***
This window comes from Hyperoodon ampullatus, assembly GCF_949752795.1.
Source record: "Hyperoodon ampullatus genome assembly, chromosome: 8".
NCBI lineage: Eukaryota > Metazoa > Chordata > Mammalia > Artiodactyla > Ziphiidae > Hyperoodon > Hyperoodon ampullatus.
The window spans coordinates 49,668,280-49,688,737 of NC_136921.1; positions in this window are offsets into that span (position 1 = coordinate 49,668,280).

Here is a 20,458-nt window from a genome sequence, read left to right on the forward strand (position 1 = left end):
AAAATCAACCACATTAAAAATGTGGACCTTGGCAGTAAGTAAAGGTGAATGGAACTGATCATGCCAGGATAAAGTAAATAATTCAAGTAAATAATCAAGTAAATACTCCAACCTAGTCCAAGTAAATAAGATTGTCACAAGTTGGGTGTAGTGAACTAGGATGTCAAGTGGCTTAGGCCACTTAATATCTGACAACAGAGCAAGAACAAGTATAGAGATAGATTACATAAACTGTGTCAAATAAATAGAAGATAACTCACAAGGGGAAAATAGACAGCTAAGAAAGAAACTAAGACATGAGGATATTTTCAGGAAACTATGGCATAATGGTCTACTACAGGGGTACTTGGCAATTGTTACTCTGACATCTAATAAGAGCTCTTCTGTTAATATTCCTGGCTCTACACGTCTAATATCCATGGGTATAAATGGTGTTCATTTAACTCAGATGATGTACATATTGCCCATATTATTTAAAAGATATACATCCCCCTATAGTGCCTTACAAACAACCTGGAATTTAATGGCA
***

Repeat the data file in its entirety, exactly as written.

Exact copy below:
This window comes from Hyperoodon ampullatus, assembly GCF_949752795.1.
Source record: "Hyperoodon ampullatus genome assembly, chromosome: 8".
NCBI lineage: Eukaryota > Metazoa > Chordata > Mammalia > Artiodactyla > Ziphiidae > Hyperoodon > Hyperoodon ampullatus.
The window spans coordinates 49,668,280-49,688,737 of NC_136921.1; positions in this window are offsets into that span (position 1 = coordinate 49,668,280).

Here is a 20,458-nt window from a genome sequence, read left to right on the forward strand (position 1 = left end):
AAAATCAACCACATTAAAAATGTGGACCTTGGCAGTAAGTAAAGGTGAATGGAACTGATCATGCCAGGATAAAGTAAATAATTCAAGTAAATAATCAAGTAAATACTCCAACCTAGTCCAAGTAAATAAGATTGTCACAAGTTGGGTGTAGTGAACTAGGATGTCAAGTGGCTTAGGCCACTTAATATCTGACAACAGAGCAAGAACAAGTATAGAGATAGATTACATAAACTGTGTCAAATAAATAGAAGATAACTCACAAGGGGAAAATAGACAGCTAAGAAAGAAACTAAGACATGAGGATATTTTCAGGAAACTATGGCATAATGGTCTACTACAGGGGTACTTGGCAATTGTTACTCTGACATCTAATAAGAGCTCTTCTGTTAATATTCCTGGCTCTACACGTCTAATATCCATGGGTATAAATGGTGTTCATTTAACTCAGATGATGTACATATTGCCCATATTATTTAAAAGATATACATCCCCCTATAGTGCCTTACAAACAACCTGGAATTTAATGGCA